Monday, November 05, 2007

Foolish Freedom

As part of MentorCoach program ( one of the suggested reading materials is book Changing for Good. James O. Prochaska and fellows Norcross and Diclemente have presented a revolutionary six-stage program for overcoming bad habits and moving your life positively forward. I am amazed with the simplicity of the stages (precontemplation, contemplation, preparation, action, termination, maintenance) and how they apply to any issue - especially useful for dealing with addictions.

I am fascinated with a term foolish vs responsible freedom mentioned in the book.
First of all here is what Webster dictionary claims for freedom:


1. the state of being free from the control or power of another
autonomy, independence, liberty, self-government,
Related Words emancipation, enfranchisement, liberation, manumission, release
Antonyms dependence, subjection

the right to act or move freely
Synonyms authorization, free hand, latitude, license (or licence), run
Related Words
authority, mandate, power; rang
e, room, space

Although there is no adequate theory of personal freedom (yet) the presentation of foolish freedom in Apendix A caught my eye and I have been thinking a lot about it these days. First of all two experiments initiated the use of terminology 'foolish freedom': Calhoun studied wild mice and in his experiments he provided switches in the cages where wild mice were. In first experiment wild mice had an option between choosing the switch that gives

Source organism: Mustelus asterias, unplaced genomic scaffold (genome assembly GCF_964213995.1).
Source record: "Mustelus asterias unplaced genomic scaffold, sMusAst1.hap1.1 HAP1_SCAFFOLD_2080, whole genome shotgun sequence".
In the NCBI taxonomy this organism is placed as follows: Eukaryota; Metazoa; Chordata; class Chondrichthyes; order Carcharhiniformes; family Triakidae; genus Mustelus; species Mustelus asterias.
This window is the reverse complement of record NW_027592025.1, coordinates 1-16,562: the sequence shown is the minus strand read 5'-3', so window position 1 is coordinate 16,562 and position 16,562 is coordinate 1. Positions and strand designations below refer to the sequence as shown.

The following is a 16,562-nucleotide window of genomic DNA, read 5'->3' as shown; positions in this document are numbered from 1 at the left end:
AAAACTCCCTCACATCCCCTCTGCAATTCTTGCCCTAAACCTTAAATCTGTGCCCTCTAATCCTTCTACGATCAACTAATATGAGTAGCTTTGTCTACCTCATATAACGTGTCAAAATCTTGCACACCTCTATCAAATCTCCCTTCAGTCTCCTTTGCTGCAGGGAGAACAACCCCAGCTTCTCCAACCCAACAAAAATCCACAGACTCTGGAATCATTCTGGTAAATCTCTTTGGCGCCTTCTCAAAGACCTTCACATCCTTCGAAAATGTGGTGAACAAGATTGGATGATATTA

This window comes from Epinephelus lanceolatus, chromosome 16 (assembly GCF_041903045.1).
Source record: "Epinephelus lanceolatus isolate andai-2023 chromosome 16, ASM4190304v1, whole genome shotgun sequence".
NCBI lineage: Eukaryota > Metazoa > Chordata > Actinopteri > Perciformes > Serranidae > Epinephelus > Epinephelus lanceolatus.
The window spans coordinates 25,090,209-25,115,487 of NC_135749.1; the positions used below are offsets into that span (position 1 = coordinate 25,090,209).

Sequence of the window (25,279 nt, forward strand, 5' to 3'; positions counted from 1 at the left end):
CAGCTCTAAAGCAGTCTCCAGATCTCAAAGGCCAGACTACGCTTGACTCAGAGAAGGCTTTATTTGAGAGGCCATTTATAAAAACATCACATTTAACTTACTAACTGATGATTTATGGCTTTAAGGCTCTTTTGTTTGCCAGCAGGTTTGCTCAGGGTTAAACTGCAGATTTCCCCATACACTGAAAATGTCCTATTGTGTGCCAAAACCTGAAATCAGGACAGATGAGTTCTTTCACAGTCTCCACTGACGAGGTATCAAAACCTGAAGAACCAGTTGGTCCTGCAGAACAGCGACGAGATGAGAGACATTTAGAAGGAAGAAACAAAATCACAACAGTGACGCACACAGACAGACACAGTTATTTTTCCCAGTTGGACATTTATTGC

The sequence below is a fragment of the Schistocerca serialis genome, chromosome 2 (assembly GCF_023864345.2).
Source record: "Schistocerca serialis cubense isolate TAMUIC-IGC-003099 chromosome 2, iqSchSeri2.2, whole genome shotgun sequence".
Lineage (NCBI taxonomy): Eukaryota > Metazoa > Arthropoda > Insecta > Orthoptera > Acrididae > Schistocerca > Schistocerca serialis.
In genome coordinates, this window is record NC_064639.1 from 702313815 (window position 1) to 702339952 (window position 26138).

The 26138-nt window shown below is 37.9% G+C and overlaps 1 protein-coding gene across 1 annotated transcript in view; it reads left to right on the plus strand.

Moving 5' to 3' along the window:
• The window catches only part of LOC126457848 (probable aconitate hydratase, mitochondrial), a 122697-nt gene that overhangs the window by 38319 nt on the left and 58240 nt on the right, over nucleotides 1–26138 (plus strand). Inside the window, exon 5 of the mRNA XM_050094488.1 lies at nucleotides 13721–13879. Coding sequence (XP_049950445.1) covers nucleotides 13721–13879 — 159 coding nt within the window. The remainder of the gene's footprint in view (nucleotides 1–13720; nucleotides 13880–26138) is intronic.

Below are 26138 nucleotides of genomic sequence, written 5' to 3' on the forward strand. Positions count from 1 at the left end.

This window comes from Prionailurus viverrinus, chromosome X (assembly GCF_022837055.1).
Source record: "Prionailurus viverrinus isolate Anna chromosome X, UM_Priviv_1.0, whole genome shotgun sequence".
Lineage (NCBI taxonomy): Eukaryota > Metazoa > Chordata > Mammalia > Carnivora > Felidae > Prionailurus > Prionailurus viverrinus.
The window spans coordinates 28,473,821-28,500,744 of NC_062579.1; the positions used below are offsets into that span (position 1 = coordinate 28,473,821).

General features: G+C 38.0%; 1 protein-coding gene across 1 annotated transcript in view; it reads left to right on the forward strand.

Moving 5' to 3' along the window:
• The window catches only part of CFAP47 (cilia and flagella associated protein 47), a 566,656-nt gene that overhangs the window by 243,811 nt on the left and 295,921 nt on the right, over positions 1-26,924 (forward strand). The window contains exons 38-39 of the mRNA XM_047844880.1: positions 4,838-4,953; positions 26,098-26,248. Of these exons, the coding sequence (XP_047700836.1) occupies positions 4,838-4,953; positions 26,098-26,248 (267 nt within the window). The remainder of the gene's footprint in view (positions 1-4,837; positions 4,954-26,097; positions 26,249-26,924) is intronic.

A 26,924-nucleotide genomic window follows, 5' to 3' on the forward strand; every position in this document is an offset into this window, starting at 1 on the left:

1. bright light
  2. dim light or
  3. no light

Sensitive to light, wild mice would
each time choose dim light unless that was the choice experimenter made earlier. In that case wild mice would rebelliously go for either of other two options.

The second experiment also included a switch, this time the one that turns the wheel on (the only form of exercise wild mice had). Smart as they are (otherwise why bother with mice anyway) they quickly learned to turn the wheel on so they could happily run and supplement for the daily exercise unless experimenter turned the switch on first. Guess! In that case they would turn it off. And that is what foolish freedom is about.

In both of these experiments mice wanted the control over the outcome, they wanted to master the machine rather than being governed by the experimenter. As a parallel Prochaska mentions a story about Maria who had a tyrannical father who demanded to know every single detail of Maria's life, he was involved in choosing everything for her (clothes, friends, college). Maria got married later and at the age of 33 realized that she was controlling her husband in the same way - she chose what they ate, where they went, what they did. Freedom at any cost just for the sake of living it.

On the other side of the spectrum is responsible freedom - when you choose to change for the best of reasons, regardless of what you were conditioned to do, what you feel compelled to do, or what is most immediately gratifying to do.

Have you ever felt like a wild mice dealing with problems at your work or in private life?
Have you ever lived like in a cage surrounded with wild mice?
How can you take more responsibility for your personal freedom?

Buffaloes in Belgrade Zoo
Is Madagascar billboard triggering foolish freedom effect?
Copyright Dalida Turkovic 2005

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